As the eyes of the art world have again turned towards Russia and its rich art history, Phantom of Malevich brings together a series of paintings from the early 1990s in which Lerman explores the art historical impact of Kasimir Malevich who, like Marcel Duchamp, dramatically changed the course of modern art. Lerman refers to Malevich as a key figure, “the prophet of a new aesthetic” who “fundamentally changed the direction of the development of art in the twentieth century and gave it an absolutely new thrust.”
Classically trained as a sculptor in St. Petersburg, Lerman takes inspiration from the works of Monet, van Gogh, Hopper, Savrasov, Levitan and Vasiliev, also integrating elements of paintings by Malevich – the spiritual force behind the Russian avant-garde. In Lerman’s hands, this process of transformation becomes sculptural with images having near three-dimensional elements. Lerman believes artists are ‘God’s eyes’ having been put on earth to glimpse something invisible, feel the unexplored and enlighten others through their extraordinary vision.

In Appearance (1992), an armless ‘Baba’ (peasant woman) rises out of a borrowed landscape depicting the empty Vladimirskaya Road; the juxtaposition of the two works becomes a fulfilment of Lerman’s vision; “without this woman the road was empty and the woman, without this road, was lacking something really important”.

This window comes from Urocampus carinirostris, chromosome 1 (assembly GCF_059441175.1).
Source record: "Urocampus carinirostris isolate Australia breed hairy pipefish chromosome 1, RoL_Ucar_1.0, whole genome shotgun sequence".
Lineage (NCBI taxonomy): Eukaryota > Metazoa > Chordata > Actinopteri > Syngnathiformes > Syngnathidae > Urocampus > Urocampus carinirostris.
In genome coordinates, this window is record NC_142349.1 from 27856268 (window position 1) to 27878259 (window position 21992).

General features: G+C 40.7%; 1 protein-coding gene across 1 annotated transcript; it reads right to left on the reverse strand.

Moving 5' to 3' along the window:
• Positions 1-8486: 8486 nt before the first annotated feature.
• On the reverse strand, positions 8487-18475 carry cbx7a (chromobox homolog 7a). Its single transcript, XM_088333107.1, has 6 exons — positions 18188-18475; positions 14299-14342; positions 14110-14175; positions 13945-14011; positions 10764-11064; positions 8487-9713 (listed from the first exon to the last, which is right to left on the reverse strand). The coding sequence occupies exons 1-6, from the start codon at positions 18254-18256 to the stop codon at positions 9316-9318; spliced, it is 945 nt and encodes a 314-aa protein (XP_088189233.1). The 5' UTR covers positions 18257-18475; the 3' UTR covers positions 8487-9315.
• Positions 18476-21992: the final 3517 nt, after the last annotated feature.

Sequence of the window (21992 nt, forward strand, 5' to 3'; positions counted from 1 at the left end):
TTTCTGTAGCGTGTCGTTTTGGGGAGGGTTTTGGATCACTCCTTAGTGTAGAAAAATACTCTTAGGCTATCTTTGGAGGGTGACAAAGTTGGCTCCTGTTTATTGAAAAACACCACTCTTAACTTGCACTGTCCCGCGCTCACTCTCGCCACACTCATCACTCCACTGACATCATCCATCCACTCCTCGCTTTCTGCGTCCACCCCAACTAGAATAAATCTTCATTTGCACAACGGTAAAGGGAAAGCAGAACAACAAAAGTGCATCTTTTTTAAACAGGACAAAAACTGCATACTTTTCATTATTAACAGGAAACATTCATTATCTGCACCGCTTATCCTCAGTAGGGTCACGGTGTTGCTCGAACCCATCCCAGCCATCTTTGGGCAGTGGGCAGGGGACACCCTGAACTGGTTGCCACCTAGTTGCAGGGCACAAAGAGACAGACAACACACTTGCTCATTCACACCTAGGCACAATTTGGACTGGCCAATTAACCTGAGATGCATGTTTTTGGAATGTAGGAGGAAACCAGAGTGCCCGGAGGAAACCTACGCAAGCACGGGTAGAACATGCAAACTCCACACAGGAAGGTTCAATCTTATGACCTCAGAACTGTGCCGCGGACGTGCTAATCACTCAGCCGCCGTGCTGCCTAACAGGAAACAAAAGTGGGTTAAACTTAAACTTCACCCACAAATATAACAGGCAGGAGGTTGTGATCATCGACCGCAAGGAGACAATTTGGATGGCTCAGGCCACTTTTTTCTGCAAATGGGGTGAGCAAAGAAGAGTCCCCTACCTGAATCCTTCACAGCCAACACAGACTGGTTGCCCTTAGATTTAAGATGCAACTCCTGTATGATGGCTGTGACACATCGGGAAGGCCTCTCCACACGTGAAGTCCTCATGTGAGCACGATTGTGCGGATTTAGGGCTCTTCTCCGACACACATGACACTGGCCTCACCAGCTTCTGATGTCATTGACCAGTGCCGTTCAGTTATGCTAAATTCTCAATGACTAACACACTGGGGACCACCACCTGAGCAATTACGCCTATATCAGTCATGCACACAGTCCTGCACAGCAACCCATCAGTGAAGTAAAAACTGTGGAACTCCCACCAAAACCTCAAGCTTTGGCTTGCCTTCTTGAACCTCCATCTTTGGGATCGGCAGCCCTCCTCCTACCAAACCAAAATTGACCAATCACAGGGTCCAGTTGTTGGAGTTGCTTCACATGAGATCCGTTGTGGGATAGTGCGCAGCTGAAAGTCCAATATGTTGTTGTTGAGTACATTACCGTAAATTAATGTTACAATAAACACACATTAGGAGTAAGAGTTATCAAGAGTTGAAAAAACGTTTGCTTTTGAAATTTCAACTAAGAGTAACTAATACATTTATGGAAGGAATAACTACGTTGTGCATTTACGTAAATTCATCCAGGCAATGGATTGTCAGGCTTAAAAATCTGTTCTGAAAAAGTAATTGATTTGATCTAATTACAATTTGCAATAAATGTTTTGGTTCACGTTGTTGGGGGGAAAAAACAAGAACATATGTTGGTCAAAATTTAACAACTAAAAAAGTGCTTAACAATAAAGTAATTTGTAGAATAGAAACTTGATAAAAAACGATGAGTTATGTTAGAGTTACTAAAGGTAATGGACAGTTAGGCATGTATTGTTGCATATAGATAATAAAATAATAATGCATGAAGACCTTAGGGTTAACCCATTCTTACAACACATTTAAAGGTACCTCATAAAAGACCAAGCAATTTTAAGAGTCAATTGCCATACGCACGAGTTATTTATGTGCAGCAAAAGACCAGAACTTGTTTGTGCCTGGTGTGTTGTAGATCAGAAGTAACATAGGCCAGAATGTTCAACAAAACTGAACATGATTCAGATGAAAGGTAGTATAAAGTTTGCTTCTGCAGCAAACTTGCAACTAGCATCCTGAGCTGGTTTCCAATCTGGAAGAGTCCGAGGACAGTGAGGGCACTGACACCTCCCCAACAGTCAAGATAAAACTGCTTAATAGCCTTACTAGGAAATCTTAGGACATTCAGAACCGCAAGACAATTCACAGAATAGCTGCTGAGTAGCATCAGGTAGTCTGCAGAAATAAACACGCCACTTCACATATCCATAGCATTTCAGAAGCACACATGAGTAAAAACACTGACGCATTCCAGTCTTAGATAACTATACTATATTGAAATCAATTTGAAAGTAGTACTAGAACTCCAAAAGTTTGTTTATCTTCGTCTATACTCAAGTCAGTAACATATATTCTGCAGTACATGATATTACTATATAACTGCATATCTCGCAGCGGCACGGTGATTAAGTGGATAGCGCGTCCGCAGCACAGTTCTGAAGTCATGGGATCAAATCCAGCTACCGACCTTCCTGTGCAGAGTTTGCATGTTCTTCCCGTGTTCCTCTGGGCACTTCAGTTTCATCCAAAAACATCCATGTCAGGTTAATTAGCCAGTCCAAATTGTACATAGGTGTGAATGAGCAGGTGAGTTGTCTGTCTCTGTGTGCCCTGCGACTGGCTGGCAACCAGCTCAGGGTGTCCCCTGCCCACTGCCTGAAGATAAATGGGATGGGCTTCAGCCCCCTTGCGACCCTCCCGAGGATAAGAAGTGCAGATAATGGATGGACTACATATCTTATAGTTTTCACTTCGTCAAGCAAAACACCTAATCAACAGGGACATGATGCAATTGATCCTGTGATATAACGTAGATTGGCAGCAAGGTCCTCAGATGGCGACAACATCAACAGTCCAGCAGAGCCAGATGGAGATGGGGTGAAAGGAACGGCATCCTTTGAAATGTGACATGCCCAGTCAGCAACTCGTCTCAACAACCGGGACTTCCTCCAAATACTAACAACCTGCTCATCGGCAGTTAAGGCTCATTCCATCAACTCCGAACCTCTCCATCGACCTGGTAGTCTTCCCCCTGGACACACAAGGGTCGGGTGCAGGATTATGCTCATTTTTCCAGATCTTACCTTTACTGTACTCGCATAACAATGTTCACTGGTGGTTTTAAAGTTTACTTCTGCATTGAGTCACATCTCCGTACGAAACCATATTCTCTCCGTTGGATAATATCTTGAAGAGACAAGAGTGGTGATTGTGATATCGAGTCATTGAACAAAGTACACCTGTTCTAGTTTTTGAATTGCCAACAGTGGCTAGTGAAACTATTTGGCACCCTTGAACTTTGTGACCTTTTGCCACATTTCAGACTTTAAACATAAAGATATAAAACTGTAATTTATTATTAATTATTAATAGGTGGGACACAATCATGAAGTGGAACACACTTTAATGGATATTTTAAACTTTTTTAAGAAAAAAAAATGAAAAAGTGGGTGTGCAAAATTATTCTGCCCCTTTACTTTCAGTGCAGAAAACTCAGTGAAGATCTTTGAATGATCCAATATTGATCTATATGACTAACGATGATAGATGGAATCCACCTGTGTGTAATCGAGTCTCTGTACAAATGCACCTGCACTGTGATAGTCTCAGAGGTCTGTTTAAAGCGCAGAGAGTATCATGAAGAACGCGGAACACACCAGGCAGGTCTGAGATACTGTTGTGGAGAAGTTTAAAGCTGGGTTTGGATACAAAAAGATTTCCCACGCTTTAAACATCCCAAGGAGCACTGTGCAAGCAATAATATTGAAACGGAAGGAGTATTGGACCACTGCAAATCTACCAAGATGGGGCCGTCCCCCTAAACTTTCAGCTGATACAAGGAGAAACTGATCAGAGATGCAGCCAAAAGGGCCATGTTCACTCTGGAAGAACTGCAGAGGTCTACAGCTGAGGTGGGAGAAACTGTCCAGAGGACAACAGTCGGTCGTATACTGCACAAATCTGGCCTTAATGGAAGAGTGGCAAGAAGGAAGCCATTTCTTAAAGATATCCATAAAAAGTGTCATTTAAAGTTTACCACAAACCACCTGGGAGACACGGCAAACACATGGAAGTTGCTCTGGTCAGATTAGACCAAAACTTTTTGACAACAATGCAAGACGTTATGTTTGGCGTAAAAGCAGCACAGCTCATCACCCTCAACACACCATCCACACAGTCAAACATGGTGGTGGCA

Central to this exhibition, the diptych, Prayer (1992) juxtaposes an archetypal Russian landscape copied from the 19th century painter, Isaak Levitan, while carved wooden ‘Muzhiks’ (peasants), taken from the work of Malevich, stand on the floor, establishing relationships between different moments from the past and exploring the condition of the Russian soul. Here, Malevich is not only the source of inspiration for the works but also an actor on the stage of the installation.

Phantom of Malevich stresses the power of art as a constant source of spirituality and a matrix for new beginnings. The show title stems from Lerman’s consideration of Malevich as a ghost strolling around the world, remaining with us as a phantom as well as a prophet; his ghost is the world view of a new set of artistic values; “…looking back in history, one can clearly realise the importance of Malevich to art in general, and for Russian art in particular.”

Born in Odessa, Ukraine in 1953, Lerman studied at Odessa before receiving his Master of Fine Arts degree from Leningrad in 1979. Having been taught the classical disciplines and Soviet Realism but denied any contact with Modern and Postmodern movements, Lerman emigrated to the United States in 1980, unprepared for the diversity of the American art world, with nothing more than a suitcase of carving tools and the history, myths, literature and folklore, which were his movable domain. However, he was unprepared for the multiplicity of the American art world. A winner of the prestigious James Wilburt Johnson Sculpture Award, over the past thirty years he has had numerous solo exhibitions at the McKee Gallery in New York among others including the C.A.S.E. Museum of Russian Contemporary Art (Jersey City), Paulo Salvador Gallery (New York) and Duke University Museum of Art (Durham, North Carolina). He has recently participated in Adventures of the Black Square exhibition at The State Russian Museum in St Petersburg. He lives and works in New York.